Everyone’s always looking to save money on their utility bills, but you should know there’s a way to keep costs down, even when you're out of the house.
The secret is your thermostat. By learning more about its special features and settings, you can structure its daily schedule around your personal preferences. This means establishing various temperature settings for when you’re at home, away or even when you’re asleep.
By trying a few of these schedules, you can enjoy comfy temperatures while keeping more money in your pocket. Take a look at a few ways your thermostat doesn't have to use up all your summer spending money:
While at Home
When you’re home, you want comfortable temperatures. It's only natural to want your thermostat lower in the summer while inside to appreciate the cool air.
But in terms of energy efficiency, the best range for the summer is usually between 78 and 80 degrees Fahrenheit. With this adjustment, you'll keep cool while keeping your energy bill more manageable.
If you're setting the temperature for whenever you're gone, the majority of homeowners will set the thermostat higher than normal.
Depending on the local climate or your home's location, you can set the thermostat to higher temperatures like 88 degrees while no one is home before you adjust it back to the sweet spot of 78-80 degrees after you return. This way, your air conditioning won't have to work constantly to provide cooling for a bunch of empty rooms.
When it comes to sleeping in the summer, you want a nice cool temperature. A great place to start is between 68-72 degrees Fahrenheit. You won't have to worry about getting too hot or too cold when you are trying to get some rest.
Other Strategies for Lowering Energy Use:
- Install a smart thermostat: Using a smart thermostat in the summer helps save money on energy costs since it can plan your temperature adjustments according to your lifestyle and personal preferences. They can lower the temperature while you are home or sleeping, before allowing it to get a little warmer when no one is home. With models like the Lennox iComfort, you can adjust the temperature remotely through your smartphone, tablet or laptop. Requesting smart thermostat installation in your Carson City home can be the simplest strategy for maintaining comfortable, yet energy-efficient temperatures even when you aren’t home.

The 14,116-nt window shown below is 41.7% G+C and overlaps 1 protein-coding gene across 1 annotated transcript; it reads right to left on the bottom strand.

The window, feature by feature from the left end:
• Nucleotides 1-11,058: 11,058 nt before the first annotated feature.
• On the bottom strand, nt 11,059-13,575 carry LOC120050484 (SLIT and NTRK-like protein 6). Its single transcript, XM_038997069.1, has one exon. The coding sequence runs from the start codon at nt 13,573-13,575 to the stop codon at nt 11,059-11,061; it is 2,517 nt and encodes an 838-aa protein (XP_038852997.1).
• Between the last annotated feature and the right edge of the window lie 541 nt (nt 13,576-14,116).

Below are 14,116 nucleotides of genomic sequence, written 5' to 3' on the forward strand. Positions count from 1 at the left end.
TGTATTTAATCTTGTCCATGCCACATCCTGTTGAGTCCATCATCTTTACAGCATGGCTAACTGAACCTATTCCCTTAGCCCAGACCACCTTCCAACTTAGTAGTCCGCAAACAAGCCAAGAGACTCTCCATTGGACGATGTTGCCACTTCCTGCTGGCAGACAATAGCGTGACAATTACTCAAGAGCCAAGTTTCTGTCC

- Upgrade your HVAC system: Upgrading your HVAC system saves money right from the start. By investing in a more energy-efficient system, you can also count on lower utility bills since more efficient equipment requires less energy to reach your preferred temperatures. Air conditioning installation in Carson City is a great way to beat the heat in the summer.
- Schedule annual AC maintenance: Hiring a skilled professional to perform regular air conditioning maintenance in Carson City can have a significant impact on your utility bills. By regularly cleaning the coils, checking for damage and keeping vents clear of dust and debris, this can help your HVAC system perform better during day-to-day use.. Increasing efficiency also limits strain on important or delicate components and lowers operational costs, leading to lower energy usage, which translates into lower energy bills.
- Clean or replace the air filter on a regular basis: A regular schedule for cleaning or replacing the HVAC system's air filter saves money by helping air flow efficiently through your air conditioner. When filters become clogged, air conditioners have to work harder, and the strain can reduce the system’s life span and lead to breakdowns.
- Check your attic insulation: Insulation is one of the key components in any energy-efficient home, securing the hot air outside and the cool air inside during the summer. The North American Insulation Manufacturers Association (NAIMA) offers an official recommendation stating homeowners in southern states should have at least 13-14 inches of insulation, while states further north need 16-18 inches.
- Inspect your ventilation: A leak in the air ducts could increase your energy bills much more than 20 percent, plus it can potentially allow harmful emissions from your water heater, clothes dryer and other appliances throughout your home. Checking your ductwork for leaks and sealing them can fix both of those problems.
- Seal all other leaky spots in your home: Sealing up other leaks in your home with caulk, foam sealant or weather-stripping helps keep things cooler during those hot summer days. Don't forget to check for any gaps around windows, doors and even outdoor fixtures. Devoting time and effort to sealing leaks now can help you save a lot over time.